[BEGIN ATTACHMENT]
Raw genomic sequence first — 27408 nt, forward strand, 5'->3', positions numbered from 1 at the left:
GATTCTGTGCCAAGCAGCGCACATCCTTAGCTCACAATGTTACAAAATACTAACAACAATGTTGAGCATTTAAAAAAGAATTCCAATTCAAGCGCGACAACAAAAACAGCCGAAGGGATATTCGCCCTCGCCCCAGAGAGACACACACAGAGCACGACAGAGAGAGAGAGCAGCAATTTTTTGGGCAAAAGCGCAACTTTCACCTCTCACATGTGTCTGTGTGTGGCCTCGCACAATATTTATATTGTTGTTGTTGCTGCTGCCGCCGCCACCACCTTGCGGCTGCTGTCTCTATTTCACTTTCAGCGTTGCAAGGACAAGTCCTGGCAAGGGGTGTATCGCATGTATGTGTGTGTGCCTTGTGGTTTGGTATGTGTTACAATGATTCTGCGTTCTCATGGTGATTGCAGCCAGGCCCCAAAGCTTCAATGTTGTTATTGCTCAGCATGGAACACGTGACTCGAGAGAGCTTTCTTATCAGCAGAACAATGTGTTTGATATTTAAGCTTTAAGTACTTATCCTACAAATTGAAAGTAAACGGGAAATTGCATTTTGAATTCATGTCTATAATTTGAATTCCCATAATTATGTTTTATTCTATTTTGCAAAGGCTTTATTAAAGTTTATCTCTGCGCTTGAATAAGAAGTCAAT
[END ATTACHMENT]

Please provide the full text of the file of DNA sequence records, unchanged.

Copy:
Raw genomic sequence first — 27408 nt, forward strand, 5'->3', positions numbered from 1 at the left:
GATTCTGTGCCAAGCAGCGCACATCCTTAGCTCACAATGTTACAAAATACTAACAACAATGTTGAGCATTTAAAAAAGAATTCCAATTCAAGCGCGACAACAAAAACAGCCGAAGGGATATTCGCCCTCGCCCCAGAGAGACACACACAGAGCACGACAGAGAGAGAGAGCAGCAATTTTTTGGGCAAAAGCGCAACTTTCACCTCTCACATGTGTCTGTGTGTGGCCTCGCACAATATTTATATTGTTGTTGTTGCTGCTGCCGCCGCCACCACCTTGCGGCTGCTGTCTCTATTTCACTTTCAGCGTTGCAAGGACAAGTCCTGGCAAGGGGTGTATCGCATGTATGTGTGTGTGCCTTGTGGTTTGGTATGTGTTACAATGATTCTGCGTTCTCATGGTGATTGCAGCCAGGCCCCAAAGCTTCAATGTTGTTATTGCTCAGCATGGAACACGTGACTCGAGAGAGCTTTCTTATCAGCAGAACAATGTGTTTGATATTTAAGCTTTAAGTACTTATCCTACAAATTGAAAGTAAACGGGAAATTGCATTTTGAATTCATGTCTATAATTTGAATTCCCATAATTATGTTTTATTCTATTTTGCAAAGGCTTTATTAAAGTTTATCTCTGCGCTTGAATAAGAAGTCAAT